May 19 2005
prev sibling parent Nod <Nod_member pathlink.com> writes:
In article <d6hopi$1geo$1 digitaldaemon.com>, Matthias Becker says...
int positive (int[] array) {
	int count (int[] a, int t) {
		match (array) {
			[]: return t; // end of array
			
			e::next : // e = first element of a, next = array.ptr +1
				if (e > 0) count (next, t+1);
				else       count (next, t);
		}
	}
	return count (array, 0);
}

The match statement looks scary though :)

:: would be an operator to create an array: 1 :: [5, 9, 42] would create the array [1, 5, 9, 42]. This operator would have a backward-mode to deconstruct an array into it's first array and the other elements. This is used in this match statement here. In ML :: is a constructor to construct lists. Each constructor can be used to deconstruct an object.

Yeah. Now it's all crystal clear. :) -Nod-
May 19 2005
prev sibling next sibling parent reply Hasan Aljudy <hasan.aljudy gmail.com> writes:
Nod wrote:
 I know a good idea when I see one, and I believe this topic is good enough to
 warrant a proper discussion. I will present a short summary and a proposed
 integration into D. Yeah, I know it's a bit "up there"... Maybe for 3.0? :)
 
 /****************************************
 * Summary:
 ***/
 As the name suggests, value-based function overloading does function call
 resolution based on the *values* of the function parameters in addition to the
 type-based overloading already found in D.
 
 Potential benefits are: clearer, more concise code, eases refactoring,
separates
 the special cases from main algorithm, overriding buggy libraries easy.
 
 Potential dangers are: compiler complexity, it can be misused to create
 unreadable code (but what can't?).
 
 For reference, these are interesting:
 Antti(first):  digitalmars.D/23643
 David Medlock: digitalmars.D/23651
 David Medlock: digitalmars.D/23686
 Kevin Bealer:  digitalmars.D/23745
 
 Maybe not interesting, but explains some benefits:
 Me: digitalmars.D/23732
 
 /****************************************
 * Proposed integration with D
 ***/
 
 Syntax:
 retType funcName(paramType paramName in paramRange) { ... }
 
 Example:
 void foo(char ch in '\n') { ... }
 void foo(int i in 0..10) { ... }
 void foo(Bar b in null) { ... }
 void foo(char[] str in new Regex("/fooi/i")) { ... }
 
 Nothing complex, a new keyword, in, which tests for membership in something,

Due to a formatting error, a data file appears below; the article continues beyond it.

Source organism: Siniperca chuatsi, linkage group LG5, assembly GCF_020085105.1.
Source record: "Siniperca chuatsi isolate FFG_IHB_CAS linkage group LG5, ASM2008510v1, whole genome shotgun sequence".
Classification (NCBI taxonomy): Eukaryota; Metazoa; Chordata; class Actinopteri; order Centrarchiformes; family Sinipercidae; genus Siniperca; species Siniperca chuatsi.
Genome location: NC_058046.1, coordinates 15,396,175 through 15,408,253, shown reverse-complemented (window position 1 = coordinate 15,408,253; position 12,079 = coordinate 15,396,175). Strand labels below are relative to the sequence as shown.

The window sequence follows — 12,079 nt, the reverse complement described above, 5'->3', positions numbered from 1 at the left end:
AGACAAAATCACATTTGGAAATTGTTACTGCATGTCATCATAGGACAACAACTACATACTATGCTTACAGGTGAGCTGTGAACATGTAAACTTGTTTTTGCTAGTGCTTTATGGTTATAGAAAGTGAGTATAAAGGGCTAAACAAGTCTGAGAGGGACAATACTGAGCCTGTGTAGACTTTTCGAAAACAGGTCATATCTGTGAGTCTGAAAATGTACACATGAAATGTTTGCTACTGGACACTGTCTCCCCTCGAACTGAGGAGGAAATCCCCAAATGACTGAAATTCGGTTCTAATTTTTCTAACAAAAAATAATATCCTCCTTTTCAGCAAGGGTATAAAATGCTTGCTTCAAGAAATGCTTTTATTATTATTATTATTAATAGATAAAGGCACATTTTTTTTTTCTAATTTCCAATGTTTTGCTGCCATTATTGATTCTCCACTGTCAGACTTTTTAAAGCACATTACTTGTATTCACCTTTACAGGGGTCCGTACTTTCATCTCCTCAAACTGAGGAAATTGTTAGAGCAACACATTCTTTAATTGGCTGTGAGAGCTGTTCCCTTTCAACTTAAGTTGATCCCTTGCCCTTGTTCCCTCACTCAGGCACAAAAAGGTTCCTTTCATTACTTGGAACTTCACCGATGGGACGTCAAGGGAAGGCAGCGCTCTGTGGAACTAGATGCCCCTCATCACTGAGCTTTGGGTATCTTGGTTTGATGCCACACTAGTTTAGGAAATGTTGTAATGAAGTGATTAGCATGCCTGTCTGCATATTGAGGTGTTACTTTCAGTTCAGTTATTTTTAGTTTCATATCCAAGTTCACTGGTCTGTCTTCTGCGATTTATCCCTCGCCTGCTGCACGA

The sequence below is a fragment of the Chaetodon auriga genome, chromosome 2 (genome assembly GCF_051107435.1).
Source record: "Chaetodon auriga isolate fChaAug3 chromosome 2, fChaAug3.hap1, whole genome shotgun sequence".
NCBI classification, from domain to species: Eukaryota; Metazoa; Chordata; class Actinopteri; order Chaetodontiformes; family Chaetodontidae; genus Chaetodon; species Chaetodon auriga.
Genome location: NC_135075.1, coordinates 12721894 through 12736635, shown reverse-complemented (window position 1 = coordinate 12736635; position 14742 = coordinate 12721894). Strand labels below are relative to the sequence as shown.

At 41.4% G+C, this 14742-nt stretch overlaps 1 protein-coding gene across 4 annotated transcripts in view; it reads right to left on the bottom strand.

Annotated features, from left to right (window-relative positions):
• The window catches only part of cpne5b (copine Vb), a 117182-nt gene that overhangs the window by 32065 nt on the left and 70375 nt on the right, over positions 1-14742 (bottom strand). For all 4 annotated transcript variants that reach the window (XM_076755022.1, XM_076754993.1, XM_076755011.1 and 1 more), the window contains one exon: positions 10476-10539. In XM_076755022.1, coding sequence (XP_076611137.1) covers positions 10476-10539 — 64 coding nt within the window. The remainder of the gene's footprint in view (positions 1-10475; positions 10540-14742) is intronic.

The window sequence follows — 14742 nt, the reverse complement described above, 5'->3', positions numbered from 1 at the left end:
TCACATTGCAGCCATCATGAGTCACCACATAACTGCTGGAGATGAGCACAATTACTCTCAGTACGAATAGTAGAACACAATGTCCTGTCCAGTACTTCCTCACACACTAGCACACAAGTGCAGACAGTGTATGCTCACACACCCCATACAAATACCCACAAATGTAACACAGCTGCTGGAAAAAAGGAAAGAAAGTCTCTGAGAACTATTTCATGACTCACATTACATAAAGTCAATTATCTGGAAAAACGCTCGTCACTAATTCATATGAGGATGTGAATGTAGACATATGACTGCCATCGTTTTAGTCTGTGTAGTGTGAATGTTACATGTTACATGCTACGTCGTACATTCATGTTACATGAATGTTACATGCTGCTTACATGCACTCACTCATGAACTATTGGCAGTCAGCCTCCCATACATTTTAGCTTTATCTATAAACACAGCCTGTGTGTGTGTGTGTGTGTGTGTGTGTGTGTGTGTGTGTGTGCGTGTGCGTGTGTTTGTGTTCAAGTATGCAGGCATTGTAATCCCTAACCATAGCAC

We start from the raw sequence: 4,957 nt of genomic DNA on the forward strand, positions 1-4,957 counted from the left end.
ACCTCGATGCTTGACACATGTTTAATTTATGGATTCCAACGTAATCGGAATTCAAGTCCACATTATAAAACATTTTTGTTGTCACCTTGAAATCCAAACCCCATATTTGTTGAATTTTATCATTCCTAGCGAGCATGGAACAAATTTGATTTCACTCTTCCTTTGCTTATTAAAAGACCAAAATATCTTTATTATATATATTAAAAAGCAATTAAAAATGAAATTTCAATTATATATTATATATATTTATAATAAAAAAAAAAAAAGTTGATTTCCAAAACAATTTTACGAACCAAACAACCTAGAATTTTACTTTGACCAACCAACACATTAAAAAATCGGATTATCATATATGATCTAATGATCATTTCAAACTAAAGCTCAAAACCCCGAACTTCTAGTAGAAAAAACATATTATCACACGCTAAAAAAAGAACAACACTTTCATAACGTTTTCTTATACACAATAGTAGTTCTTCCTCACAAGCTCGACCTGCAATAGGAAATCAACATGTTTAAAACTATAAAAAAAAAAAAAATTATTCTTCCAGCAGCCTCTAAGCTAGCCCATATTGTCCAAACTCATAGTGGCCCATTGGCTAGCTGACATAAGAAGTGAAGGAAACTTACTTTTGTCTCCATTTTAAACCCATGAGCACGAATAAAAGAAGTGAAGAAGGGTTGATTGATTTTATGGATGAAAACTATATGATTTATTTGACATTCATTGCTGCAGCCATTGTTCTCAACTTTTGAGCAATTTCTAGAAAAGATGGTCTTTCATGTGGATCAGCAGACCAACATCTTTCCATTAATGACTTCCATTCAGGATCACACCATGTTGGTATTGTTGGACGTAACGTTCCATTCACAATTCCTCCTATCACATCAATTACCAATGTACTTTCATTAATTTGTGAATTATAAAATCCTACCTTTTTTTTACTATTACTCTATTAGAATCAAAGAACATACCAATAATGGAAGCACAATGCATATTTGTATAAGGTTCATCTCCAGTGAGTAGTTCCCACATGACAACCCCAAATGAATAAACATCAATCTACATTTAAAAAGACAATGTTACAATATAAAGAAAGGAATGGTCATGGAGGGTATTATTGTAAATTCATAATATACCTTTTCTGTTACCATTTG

and
 after that a list (array literal?) of values. The last one would require an
 operator like opIn or something overloaded. This is only a draft though.
 
 Implementation:
 If all data is literal, and ranges checkable at compile-time, the full overload
 resolution can happen at compile time. If not, the compiler needs generate the
 if-else[1] construct needed to select the correct function.
 
 Ambiguites are illegal. If one value range overlaps another, a compile-time
 error is generated.
 
 Example:
 void foo(int a in 0..10) { ... }
 void foo(int a in 5..15) { ... }  // illegal, range 5..15 overlaps 0..10
 
 Multiple parameters can resolve each other's ambiguites and as such, two
 overloads are only ambiguous if all parameters common between the two have
 ambiguities.
 
 Example:
 1) void foo(int a in 0..10, char b in 'x') { ... }
 2) void foo(int a in 5..15, char b in 'y') { ... }  // legal
 3) void foo(int a in 0..5,  char b in 'y') { ... }  // legal, see below
 4) void foo(int a in 0..5,  char b in 'x') { ... }  // illegal, ambiguous to 1)
 
 Only two overloads are considered at any one time, which is why number three
 above is legal; while both a is ambiguous with 1), and b is ambiguous with 2),
 *both* are not ambiguous at the same time.
 
 If ranges are not comparable at compile time, such as when using objects with
 overloaded opCmp, the compiler must defer ambiguity checking until run-time.
 This only needs to be done in debug builds.
 
 It is not necessary for the overloaded functions to cover all possible value
 ranges. If a value does not fit any of the overloaded functions, either a
 compile-time error is emitted if data is compile-time checkable, or an
 OverloadExecption is thrown at run-time.
 
 Example:
 1) void foo(int a in 1..4) { ... }
 2) void foo(int a in 6..9) { ... }
 
 int main()
 {
 int x = 5;
 foo(2);  // calls 1)
 foo(5);  // complains at compile-time
 foo(x);  // throws at run-time
 }
 
 /****************************************
 * In closing...
 ***/
 I think one can compare this technique with forward references. While one
 certainly can manage without it, heck we've done it for >10 years, it is/would
 be a great relief to have.
 
 So, what do you all think?
 -Nod-
 
 
 [1] For brevity, I will only mention if-else constructs, but when the value
 ranges allow it, a switch-case construct could be used, or some combination of
 the two.